Why Treating Equinus Is The Key To Treating Pediatric Flatfoot

Patrick DeHeer DPM FACFAS

Pediatric flatfoot is a controversial topic on many levels. The decisions on when, how and if treatment is warranted are very much debatable. I have treated several children with pediatric flatfoot and I have learned a lot over the past 20 years from this experience. I would like to share some practical insights that will hopefully facilitate better outcomes if you currently treat or decide to treat this patient group.

For children under the age of 4, unless a pathologic condition exists such as a vertical talus or calcaneal valgus, I do not treat pediatric flatfoot. I recommend a good supportive gym shoe and monitor the foot every six months. In my opinion, the arch is still developing at this point and I think of these feet as “fat and flat.” After 4, the arch starts to develop and the baby fat starts to disappear from the foot.

If the child has a flatfoot after the age of 4 and this is evident both on the clinical and radiologic exam, I believe it is beneficial to treat it at that point.

Does the foot need to be painful to be treated? To me, it really depends on the severity of the condition. I have no hard and fast set boundaries on what requires treatment. It is a judgment call and there is nobody out there better to make that call than a well-trained podiatrist with experience in pediatrics. In the presence of symptoms, even the staunchest opponent to treatment would have to relent and agree to some form of conservative treatment. This conservative treatment regimen is what I would like to cover in this blog.

Essential Insights On The Diagnostic Workup

Most all of the pediatric flatfoot patients you will see will have gastrocnemius equinus. I think most of the population has equinus and that equinus is the “root of all foot evils.” My exam consists of a standard podiatric history and physical exam with standard foot radiographs. When it comes the physical exam, I do a complete equinus exam with the knee flexed and extended, and the midtarsal joint locked. This is very important and often neglected in the exam, which subsequently yields inaccurate results. I like to evaluate the forefoot to rearfoot position. In the younger patient, this is usually supinatus, which becomes a fixed forefoot varus as the child gets older. I also evaluate subtalar joint and midtarsal joint range of motion.

In regard to the weightbearing exam, I evaluate the medial arch, resting calcaneal heel position and check for reducibility with a Hubscher maneuver and trunk test. I also like to evaluate posterior tibial tendon function with double and single limb heel rises. During the gait exam, I look for early heel off, increased midstance pronation and a lack of resupination at toe-off. Radiographically, I evaluate the standard angles on the lateral and AP views. I am not one to actually measure each and every angle. It is more of an overview of all the angles together that I am evaluating.

Pertinent Treatment Pearls

At this point, it is very important to discuss your findings and treatment recommendations with the parents. I try to educate them as much as possible. Therefore, the treatment plan will make more sense to them and they are more likely to agree and follow my recommendations. I go into significant detail in layman’s terminology on what equinus is and how it is an external deforming force on the foot. I also discuss the pediatric flatfoot condition and what may happen if it is neglected.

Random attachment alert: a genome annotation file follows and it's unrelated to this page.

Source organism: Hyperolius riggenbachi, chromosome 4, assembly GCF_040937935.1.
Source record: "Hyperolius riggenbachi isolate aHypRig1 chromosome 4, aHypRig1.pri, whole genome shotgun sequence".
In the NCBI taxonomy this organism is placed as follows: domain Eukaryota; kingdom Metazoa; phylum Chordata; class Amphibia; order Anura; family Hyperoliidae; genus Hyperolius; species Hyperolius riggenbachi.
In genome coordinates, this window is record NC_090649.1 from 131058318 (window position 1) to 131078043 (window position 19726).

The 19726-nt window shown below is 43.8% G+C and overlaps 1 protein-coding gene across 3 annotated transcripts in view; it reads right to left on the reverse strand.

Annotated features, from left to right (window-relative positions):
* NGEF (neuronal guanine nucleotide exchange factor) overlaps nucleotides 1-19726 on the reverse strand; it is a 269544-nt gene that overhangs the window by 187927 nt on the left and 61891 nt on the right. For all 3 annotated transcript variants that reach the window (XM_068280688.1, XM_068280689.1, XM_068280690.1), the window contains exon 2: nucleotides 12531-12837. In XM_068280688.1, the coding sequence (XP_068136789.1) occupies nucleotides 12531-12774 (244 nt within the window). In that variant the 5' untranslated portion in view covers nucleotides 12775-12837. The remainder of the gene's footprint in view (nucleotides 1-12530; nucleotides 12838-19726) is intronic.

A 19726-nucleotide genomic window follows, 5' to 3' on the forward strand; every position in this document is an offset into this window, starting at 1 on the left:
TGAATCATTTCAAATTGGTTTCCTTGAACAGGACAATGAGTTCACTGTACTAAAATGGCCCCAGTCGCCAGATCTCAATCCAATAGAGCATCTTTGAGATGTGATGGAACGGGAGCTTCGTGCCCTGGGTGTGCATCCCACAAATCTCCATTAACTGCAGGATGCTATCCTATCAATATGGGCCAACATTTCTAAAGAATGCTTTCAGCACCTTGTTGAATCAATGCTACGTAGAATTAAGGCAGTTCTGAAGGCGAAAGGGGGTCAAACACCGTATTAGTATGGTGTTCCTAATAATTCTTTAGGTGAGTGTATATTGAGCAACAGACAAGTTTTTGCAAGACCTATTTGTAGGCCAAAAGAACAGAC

The main point of this blog is that when treating this condition, you must treat the equinus first. Why? If you do not treat the equinus, you have a pronating force through the midfoot with a rigid arch support pushing up into the midfoot. This is crucial to the outcome and success of the orthotic.

I like to start treatment with night splints. For smaller children, it can be difficult to find a night splint to fit their foot. You may have to use a controlled ankle motion (CAM) walker instead or fabricate your own night splint.

I check the child after one month. If dorsiflexion is greater than 90 degrees with the knee extended, then we can move forward with orthoses. If dorsiflexion is not greater than 90 degrees with the knee extended, then children use the night splint for another month and I reevaluate them at that time.

Once children have achieve adequate stretching, if they participate in athletics, I like to put them on what I call “maintenance therapy” with the night splint. Playing sports will have a tendency to recontract the Achilles tendon so I have patients use the night splint once a week to maintain their stretch. It is a good idea to have the patient use the night splint the same night each week so it becomes a habit. I also recommend using the night splint during the week to avoid overnight stays outside of the parent’s home and skipping the night splint use for the week.

Once there is adequate stretching, you can proceed with orthotic therapy. I use a heel stabilizer (usually type C) for patients who are 4 to 6 or 7 years old. Then for patients who are 6 to 8 or 9 years old, I utilize a Whitman-Roberts type of device. If the child participates in athletics, I choose a sports type of orthoses with no forefoot posting. If the forefoot is posted to the cast, this transforms a supinatus into a fixed forefoot varus. Once children are 8 or 9 years of age, I treat them as adults orthotic-wise.

Remember, when you are treating the pediatric flatfoot, treat the equinus first and then follow with external support. Your outcomes will improve but most importantly your patient will be better off for it.

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